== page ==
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Cable A vs Cable B

MC Cable vs. AC Cable: What Sets Them Apart?

Metal clad cables and armored clad cables are among the most confusing cables on the market. The reason for this is that construction-wise, these cables are more or less similar, and they both feature armor. The main difference between the two types of electrical wiring actually has to do with the grounding rather than the armor. Before focusing on this minor distinction, let's dive into the role that armor has in armored cables.

Why does the cable need armor?

The armor is made of metal in armored cables, such as steel, copper, or aluminum. The goal of the armor is to provide the cable with physical protection from the environment. It mainly protects the cord from physical damage. Therefore, armored wires are only used in environments where mechanical damage is probable.

When it comes to budget, the main advantage of MC and AC cables over general-purpose cables that have no armor is that you save money on the conduit. Since the armor offers the protection the conduit would have offered, you don't need to spend extra on it.

While there is a degree of misinformation on the topic online, armored cables do not protect the cable from the impact of weather, chemicals, and water. In fact, armored wires are susceptible to corrosion and are not corrosion-resistant by default. If you want to use an armored cable in a wet location, you would need a cable with an additional PVC jacket fitted explicitly for wet locations.

What sets metal-clad and armored cables apart?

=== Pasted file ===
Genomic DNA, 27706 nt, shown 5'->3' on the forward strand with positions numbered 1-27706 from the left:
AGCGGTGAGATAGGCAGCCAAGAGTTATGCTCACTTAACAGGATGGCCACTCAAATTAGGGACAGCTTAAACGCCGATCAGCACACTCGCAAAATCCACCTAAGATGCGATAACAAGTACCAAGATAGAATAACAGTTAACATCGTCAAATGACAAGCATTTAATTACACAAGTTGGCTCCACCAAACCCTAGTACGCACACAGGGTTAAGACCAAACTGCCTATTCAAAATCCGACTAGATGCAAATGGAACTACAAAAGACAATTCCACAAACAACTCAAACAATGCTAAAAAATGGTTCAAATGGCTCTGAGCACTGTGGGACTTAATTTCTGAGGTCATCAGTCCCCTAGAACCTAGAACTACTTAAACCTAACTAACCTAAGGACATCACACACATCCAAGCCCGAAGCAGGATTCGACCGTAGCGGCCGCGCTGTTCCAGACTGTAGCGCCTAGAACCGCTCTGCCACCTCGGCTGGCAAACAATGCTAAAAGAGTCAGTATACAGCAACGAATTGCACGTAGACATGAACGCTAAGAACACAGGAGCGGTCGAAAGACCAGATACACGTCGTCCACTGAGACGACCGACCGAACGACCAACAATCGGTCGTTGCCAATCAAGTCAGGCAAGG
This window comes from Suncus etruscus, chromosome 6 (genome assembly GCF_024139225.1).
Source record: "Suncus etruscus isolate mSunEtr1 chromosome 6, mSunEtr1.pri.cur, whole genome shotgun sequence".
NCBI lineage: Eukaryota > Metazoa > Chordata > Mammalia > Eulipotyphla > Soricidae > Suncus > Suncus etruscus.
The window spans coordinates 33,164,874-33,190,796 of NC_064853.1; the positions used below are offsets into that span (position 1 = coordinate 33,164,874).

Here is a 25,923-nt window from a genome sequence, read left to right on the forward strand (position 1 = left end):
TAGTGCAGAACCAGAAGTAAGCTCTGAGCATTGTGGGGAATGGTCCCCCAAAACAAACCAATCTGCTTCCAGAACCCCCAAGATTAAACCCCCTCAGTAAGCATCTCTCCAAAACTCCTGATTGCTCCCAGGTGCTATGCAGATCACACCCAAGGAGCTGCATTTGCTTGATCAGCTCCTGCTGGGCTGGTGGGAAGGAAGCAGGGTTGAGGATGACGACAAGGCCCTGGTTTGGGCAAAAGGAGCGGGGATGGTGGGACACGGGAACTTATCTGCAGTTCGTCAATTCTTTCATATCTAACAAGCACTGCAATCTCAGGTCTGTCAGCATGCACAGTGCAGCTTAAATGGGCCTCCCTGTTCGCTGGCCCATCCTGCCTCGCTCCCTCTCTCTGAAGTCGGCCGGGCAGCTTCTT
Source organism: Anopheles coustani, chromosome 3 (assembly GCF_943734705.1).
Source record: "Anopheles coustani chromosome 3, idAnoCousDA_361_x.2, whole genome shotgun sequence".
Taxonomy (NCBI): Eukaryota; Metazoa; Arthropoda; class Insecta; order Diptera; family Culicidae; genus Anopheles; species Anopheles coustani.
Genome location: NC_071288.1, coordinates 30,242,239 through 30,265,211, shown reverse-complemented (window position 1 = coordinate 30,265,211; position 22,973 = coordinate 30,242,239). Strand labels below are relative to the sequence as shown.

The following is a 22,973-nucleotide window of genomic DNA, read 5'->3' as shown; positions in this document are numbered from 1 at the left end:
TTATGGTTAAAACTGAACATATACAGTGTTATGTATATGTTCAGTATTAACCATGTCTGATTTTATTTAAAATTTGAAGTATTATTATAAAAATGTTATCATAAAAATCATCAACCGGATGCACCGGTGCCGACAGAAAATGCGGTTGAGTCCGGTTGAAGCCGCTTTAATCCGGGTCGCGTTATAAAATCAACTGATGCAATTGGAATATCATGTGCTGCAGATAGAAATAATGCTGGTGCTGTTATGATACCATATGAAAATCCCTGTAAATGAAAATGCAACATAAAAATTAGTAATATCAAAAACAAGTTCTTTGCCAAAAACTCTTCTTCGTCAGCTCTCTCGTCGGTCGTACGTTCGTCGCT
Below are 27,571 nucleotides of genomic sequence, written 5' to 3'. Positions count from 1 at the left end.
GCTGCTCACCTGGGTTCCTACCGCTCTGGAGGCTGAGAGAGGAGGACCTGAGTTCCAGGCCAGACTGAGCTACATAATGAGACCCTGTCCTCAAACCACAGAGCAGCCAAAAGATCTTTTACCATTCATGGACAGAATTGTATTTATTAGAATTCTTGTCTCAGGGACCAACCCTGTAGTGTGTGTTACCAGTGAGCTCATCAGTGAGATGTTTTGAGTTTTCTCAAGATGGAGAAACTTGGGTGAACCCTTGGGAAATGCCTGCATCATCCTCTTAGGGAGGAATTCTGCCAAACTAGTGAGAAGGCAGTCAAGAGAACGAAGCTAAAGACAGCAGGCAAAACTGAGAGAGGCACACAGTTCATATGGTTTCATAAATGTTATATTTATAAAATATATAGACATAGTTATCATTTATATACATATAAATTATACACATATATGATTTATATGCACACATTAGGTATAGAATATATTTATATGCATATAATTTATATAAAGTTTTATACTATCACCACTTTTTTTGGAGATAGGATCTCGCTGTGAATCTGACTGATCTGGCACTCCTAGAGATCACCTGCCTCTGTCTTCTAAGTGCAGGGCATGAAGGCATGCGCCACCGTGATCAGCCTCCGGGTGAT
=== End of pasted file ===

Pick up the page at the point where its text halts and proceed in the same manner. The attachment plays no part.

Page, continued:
The main difference between the AC wire and the MC wire is that the metal-clad cable has a standard ground wire, whereas the AC cable relies on a jacket in combination with a wire or thin strip to secure the grounding. The metal armor can also act as a part of the earth grounding in combination with the bonding wire. In type MC cables, the armor is not part of the grounding.

Another difference between MC and AC electrical cables is that AC cables are used indoors and are not suitable for wet and damp locations. The reason for this is that AC cables do not come with PVC waterproof jackets. It is a PVC jacket that makes MC electrical cables suitable for outdoor locations. Unlike MC, AC cables are not rated for direct burial. MC cables are rated for direct burial when they have appropriate jacket and insulation.

AC cables were a predominant type of armored cable on the market long before MC were introduced. They appeared in the National Electric Code NEC as early as 1903. Nowadays, however, MC cables are a more versatile and modern alternative. 

If you need an armored cable indoors, AC cable has you covered. Otherwise, opt for a metal-clad cable. At Nassau National Cable, you can get all types of AC and MC cables of unprecedented quality at the best prices in the industry.

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